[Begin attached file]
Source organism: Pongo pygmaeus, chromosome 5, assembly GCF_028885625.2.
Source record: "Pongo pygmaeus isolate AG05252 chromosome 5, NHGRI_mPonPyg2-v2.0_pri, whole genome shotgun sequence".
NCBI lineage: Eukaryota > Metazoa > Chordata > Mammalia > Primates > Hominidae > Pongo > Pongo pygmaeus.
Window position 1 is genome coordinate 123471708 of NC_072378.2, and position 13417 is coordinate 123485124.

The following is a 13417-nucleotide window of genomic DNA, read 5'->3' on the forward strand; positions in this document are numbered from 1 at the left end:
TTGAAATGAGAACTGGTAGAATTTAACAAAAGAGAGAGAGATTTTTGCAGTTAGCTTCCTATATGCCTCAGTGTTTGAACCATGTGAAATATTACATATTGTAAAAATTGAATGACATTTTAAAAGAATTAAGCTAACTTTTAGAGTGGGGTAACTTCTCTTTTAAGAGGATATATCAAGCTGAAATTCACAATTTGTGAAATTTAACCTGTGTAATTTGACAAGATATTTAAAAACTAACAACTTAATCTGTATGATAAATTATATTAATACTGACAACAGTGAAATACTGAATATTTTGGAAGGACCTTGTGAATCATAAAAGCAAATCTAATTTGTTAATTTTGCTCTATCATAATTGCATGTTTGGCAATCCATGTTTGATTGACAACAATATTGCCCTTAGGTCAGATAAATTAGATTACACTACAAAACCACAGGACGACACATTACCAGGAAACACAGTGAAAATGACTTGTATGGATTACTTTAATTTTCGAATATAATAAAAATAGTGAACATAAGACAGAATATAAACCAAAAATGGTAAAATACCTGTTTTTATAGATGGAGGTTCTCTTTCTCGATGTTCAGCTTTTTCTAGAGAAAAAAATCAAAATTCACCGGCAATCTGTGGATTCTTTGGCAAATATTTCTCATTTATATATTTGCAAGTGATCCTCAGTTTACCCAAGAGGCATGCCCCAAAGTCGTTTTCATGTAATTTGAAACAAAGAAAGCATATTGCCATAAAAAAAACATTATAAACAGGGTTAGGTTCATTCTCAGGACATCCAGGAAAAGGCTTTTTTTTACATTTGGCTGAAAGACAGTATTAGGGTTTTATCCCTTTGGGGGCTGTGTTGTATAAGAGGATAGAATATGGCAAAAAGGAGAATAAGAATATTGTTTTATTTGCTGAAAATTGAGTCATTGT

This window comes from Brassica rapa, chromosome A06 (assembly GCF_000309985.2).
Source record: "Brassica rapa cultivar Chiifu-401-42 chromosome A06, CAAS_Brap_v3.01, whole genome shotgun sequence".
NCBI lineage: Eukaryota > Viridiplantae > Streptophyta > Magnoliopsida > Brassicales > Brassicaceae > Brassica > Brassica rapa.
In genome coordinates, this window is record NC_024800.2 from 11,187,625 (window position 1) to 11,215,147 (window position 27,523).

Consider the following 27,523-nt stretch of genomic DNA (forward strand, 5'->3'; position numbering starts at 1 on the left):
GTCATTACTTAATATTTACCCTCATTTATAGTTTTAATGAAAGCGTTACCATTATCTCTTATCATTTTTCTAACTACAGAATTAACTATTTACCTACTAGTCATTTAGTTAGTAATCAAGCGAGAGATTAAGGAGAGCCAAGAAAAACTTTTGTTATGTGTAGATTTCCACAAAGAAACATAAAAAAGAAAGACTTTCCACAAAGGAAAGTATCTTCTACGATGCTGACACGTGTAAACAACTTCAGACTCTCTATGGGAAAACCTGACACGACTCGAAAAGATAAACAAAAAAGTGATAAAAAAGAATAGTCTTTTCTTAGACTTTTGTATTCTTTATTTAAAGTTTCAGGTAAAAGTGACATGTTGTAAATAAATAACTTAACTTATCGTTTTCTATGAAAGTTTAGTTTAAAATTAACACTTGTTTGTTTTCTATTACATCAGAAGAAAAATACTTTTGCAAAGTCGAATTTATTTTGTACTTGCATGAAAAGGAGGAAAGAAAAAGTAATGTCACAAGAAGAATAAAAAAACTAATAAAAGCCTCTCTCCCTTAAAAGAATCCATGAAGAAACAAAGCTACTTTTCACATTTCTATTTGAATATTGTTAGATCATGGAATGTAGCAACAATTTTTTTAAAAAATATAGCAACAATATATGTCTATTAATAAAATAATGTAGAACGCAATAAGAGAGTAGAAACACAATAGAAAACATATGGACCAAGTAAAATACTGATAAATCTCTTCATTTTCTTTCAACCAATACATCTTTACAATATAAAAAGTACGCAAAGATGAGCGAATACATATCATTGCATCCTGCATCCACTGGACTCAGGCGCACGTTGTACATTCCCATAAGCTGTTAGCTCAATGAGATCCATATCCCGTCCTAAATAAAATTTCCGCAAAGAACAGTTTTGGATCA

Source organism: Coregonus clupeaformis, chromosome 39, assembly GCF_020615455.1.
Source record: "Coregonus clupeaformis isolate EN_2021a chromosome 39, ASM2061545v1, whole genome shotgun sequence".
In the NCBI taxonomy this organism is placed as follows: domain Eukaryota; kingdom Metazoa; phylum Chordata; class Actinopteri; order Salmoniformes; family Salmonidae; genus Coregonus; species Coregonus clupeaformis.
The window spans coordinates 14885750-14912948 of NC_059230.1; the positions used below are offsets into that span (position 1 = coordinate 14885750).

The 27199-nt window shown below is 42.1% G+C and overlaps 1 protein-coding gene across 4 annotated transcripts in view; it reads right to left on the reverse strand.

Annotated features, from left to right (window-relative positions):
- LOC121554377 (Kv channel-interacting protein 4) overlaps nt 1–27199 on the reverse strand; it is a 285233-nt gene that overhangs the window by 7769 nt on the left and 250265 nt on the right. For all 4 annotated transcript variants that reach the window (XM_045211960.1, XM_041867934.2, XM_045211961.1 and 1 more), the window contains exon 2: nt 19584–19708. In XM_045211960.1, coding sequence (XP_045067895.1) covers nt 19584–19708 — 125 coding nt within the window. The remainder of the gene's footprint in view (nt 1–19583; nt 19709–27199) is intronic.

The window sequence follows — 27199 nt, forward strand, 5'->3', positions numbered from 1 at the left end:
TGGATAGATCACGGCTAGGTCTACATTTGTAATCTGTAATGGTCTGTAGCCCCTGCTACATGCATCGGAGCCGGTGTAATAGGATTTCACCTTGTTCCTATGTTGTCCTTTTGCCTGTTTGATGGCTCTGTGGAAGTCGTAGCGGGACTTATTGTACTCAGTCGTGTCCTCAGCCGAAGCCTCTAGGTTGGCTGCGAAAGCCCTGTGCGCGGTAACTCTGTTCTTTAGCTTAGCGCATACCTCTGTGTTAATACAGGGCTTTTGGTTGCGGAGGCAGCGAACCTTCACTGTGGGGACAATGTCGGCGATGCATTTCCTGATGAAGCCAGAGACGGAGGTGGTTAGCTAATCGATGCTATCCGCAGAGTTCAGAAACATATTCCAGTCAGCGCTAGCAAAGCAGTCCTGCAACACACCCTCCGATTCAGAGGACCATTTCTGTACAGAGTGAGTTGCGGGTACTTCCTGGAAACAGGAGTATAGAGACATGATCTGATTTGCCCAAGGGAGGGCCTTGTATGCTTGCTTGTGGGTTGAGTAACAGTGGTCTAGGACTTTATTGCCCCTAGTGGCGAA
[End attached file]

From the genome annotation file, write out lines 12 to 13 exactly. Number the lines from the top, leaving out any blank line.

GTCATTACTTAATATTTACCCTCATTTATAGTTTTAATGAAAGCGTTACCATTATCTCTTATCATTTTTCTAACTACAGAATTAACTATTTACCTACTAGTCATTTAGTTAGTAATCAAGCGAGAGATTAAGGAGAGCCAAGAAAAACTTTTGTTATGTGTAGATTTCCACAAAGAAACATAAAAAAGAAAGACTTTCCACAAAGGAAAGTATCTTCTACGATGCTGACACGTGTAAACAACTTCAGACTCTCTATGGGAAAACCTGACACGACTCGAAAAGATAAACAAAAAAGTGATAAAAAAGAATAGTCTTTTCTTAGACTTTTGTATTCTTTATTTAAAGTTTCAGGTAAAAGTGACATGTTGTAAATAAATAACTTAACTTATCGTTTTCTATGAAAGTTTAGTTTAAAATTAACACTTGTTTGTTTTCTATTACATCAGAAGAAAAATACTTTTGCAAAGTCGAATTTATTTTGTACTTGCATGAAAAGGAGGAAAGAAAAAGTAATGTCACAAGAAGAATAAAAAAACTAATAAAAGCCTCTCTCCCTTAAAAGAATCCATGAAGAAACAAAGCTACTTTTCACATTTCTATTTGAATATTGTTAGATCATGGAATGTAGCAACAATTTTTTTAAAAAATATAGCAACAATATATGTCTATTAATAAAATAATGTAGAACGCAATAAGAGAGTAGAAACACAATAGAAAACATATGGACCAAGTAAAATACTGATAAATCTCTTCATTTTCTTTCAACCAATACATCTTTACAATATAAAAAGTACGCAAAGATGAGCGAATACATATCATTGCATCCTGCATCCACTGGACTCAGGCGCACGTTGTACATTCCCATAAGCTGTTAGCTCAATGAGATCCATATCCCGTCCTAAATAAAATTTCCGCAAAGAACAGTTTTGGATCA

Source organism: Coregonus clupeaformis, chromosome 39, assembly GCF_020615455.1.